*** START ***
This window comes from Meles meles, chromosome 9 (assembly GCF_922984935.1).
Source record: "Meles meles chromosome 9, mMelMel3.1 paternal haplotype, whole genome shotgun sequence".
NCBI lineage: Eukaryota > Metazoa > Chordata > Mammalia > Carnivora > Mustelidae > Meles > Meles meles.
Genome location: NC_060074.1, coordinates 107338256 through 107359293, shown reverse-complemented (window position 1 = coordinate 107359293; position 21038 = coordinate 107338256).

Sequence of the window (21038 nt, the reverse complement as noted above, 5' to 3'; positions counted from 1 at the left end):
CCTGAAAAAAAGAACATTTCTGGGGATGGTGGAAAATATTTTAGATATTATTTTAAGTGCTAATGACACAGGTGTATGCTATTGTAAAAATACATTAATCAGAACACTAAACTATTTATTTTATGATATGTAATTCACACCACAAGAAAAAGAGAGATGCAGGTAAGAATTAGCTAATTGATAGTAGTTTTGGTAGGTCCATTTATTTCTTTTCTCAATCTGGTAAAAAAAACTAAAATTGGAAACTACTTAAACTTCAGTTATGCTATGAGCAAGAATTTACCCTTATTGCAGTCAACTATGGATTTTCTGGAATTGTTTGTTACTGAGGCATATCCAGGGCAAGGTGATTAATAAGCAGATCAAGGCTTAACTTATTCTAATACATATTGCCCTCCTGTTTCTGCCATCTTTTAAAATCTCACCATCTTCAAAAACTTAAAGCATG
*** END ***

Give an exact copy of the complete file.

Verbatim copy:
This window comes from Meles meles, chromosome 9 (assembly GCF_922984935.1).
Source record: "Meles meles chromosome 9, mMelMel3.1 paternal haplotype, whole genome shotgun sequence".
NCBI lineage: Eukaryota > Metazoa > Chordata > Mammalia > Carnivora > Mustelidae > Meles > Meles meles.
Genome location: NC_060074.1, coordinates 107338256 through 107359293, shown reverse-complemented (window position 1 = coordinate 107359293; position 21038 = coordinate 107338256).

Sequence of the window (21038 nt, the reverse complement as noted above, 5' to 3'; positions counted from 1 at the left end):
CCTGAAAAAAAGAACATTTCTGGGGATGGTGGAAAATATTTTAGATATTATTTTAAGTGCTAATGACACAGGTGTATGCTATTGTAAAAATACATTAATCAGAACACTAAACTATTTATTTTATGATATGTAATTCACACCACAAGAAAAAGAGAGATGCAGGTAAGAATTAGCTAATTGATAGTAGTTTTGGTAGGTCCATTTATTTCTTTTCTCAATCTGGTAAAAAAAACTAAAATTGGAAACTACTTAAACTTCAGTTATGCTATGAGCAAGAATTTACCCTTATTGCAGTCAACTATGGATTTTCTGGAATTGTTTGTTACTGAGGCATATCCAGGGCAAGGTGATTAATAAGCAGATCAAGGCTTAACTTATTCTAATACATATTGCCCTCCTGTTTCTGCCATCTTTTAAAATCTCACCATCTTCAAAAACTTAAAGCATG